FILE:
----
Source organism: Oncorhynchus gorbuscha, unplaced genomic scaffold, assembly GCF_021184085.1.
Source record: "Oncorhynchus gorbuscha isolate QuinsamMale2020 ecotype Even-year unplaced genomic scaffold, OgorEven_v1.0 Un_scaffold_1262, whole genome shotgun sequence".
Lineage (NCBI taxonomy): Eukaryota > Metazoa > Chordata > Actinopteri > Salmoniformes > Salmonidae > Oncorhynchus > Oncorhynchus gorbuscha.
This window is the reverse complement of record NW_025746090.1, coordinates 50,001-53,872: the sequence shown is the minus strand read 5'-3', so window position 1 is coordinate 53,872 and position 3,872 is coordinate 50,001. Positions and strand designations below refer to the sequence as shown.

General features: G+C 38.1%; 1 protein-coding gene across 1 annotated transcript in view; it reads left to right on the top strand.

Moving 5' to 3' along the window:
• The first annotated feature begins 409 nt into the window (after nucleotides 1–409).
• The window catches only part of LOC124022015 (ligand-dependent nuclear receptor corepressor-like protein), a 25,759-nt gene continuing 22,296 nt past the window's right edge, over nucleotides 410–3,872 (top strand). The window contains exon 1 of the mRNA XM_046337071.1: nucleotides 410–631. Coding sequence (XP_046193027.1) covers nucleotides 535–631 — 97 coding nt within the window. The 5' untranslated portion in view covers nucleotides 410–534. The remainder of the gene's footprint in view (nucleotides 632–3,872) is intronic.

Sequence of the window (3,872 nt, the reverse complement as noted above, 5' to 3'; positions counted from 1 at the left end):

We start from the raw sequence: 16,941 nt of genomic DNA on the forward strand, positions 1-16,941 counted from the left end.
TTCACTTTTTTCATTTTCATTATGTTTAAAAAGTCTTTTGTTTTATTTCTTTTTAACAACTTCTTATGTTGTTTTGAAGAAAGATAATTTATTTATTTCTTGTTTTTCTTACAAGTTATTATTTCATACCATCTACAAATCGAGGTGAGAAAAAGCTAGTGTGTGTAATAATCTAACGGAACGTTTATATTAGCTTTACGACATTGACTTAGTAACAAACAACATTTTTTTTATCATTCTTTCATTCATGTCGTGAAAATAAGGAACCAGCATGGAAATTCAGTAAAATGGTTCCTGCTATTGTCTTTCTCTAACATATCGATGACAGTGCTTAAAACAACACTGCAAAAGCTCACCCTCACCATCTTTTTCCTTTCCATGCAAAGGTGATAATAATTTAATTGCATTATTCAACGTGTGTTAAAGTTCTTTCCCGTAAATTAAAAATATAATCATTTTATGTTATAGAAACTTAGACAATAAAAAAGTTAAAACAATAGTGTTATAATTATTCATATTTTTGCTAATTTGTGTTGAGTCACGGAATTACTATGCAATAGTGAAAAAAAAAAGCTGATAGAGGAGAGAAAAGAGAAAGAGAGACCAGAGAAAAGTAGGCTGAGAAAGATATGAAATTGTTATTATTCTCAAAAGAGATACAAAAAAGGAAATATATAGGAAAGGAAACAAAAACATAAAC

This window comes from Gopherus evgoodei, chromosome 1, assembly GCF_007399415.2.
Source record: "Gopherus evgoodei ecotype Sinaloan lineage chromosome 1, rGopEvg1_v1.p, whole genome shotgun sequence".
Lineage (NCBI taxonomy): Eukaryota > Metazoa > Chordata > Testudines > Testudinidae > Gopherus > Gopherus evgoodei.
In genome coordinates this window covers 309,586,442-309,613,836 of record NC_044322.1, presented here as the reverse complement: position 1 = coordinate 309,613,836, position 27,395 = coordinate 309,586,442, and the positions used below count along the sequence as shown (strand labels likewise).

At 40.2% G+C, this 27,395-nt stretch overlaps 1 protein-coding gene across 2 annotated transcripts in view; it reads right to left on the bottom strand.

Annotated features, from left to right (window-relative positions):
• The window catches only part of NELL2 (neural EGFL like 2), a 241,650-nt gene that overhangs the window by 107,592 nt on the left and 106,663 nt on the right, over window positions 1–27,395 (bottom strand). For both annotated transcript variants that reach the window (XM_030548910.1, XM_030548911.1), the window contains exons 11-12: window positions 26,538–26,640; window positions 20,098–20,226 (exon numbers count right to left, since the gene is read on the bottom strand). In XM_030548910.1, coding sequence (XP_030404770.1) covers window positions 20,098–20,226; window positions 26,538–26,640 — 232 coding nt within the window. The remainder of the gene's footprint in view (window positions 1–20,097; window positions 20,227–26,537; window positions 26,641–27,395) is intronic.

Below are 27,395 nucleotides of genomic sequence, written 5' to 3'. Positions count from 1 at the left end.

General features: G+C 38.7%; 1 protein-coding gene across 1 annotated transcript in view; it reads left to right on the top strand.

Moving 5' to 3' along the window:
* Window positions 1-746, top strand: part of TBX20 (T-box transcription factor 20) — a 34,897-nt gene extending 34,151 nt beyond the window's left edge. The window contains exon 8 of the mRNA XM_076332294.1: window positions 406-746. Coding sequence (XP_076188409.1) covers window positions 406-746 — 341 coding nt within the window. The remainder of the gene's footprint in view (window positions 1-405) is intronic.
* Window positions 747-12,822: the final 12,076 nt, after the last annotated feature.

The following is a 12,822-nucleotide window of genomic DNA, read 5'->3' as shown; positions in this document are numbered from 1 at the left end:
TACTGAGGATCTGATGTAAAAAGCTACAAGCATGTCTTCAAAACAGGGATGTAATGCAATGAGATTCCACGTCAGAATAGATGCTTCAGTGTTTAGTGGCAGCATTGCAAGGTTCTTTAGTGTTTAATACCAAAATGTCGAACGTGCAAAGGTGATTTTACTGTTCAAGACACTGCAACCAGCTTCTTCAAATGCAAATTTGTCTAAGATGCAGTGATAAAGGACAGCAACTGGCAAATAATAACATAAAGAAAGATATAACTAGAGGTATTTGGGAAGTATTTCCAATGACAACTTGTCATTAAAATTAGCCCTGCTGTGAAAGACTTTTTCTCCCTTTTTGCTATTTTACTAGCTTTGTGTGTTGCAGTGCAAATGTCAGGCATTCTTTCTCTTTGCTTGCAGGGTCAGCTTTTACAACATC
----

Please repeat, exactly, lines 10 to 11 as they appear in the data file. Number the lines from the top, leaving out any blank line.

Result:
We start from the raw sequence: 16,941 nt of genomic DNA on the forward strand, positions 1-16,941 counted from the left end.
TTCACTTTTTTCATTTTCATTATGTTTAAAAAGTCTTTTGTTTTATTTCTTTTTAACAACTTCTTATGTTGTTTTGAAGAAAGATAATTTATTTATTTCTTGTTTTTCTTACAAGTTATTATTTCATACCATCTACAAATCGAGGTGAGAAAAAGCTAGTGTGTGTAATAATCTAACGGAACGTTTATATTAGCTTTACGACATTGACTTAGTAACAAACAACATTTTTTTTATCATTCTTTCATTCATGTCGTGAAAATAAGGAACCAGCATGGAAATTCAGTAAAATGGTTCCTGCTATTGTCTTTCTCTAACATATCGATGACAGTGCTTAAAACAACACTGCAAAAGCTCACCCTCACCATCTTTTTCCTTTCCATGCAAAGGTGATAATAATTTAATTGCATTATTCAACGTGTGTTAAAGTTCTTTCCCGTAAATTAAAAATATAATCATTTTATGTTATAGAAACTTAGACAATAAAAAAGTTAAAACAATAGTGTTATAATTATTCATATTTTTGCTAATTTGTGTTGAGTCACGGAATTACTATGCAATAGTGAAAAAAAAAAGCTGATAGAGGAGAGAAAAGAGAAAGAGAGACCAGAGAAAAGTAGGCTGAGAAAGATATGAAATTGTTATTATTCTCAAAAGAGATACAAAAAAGGAAATATATAGGAAAGGAAACAAAAACATAAAC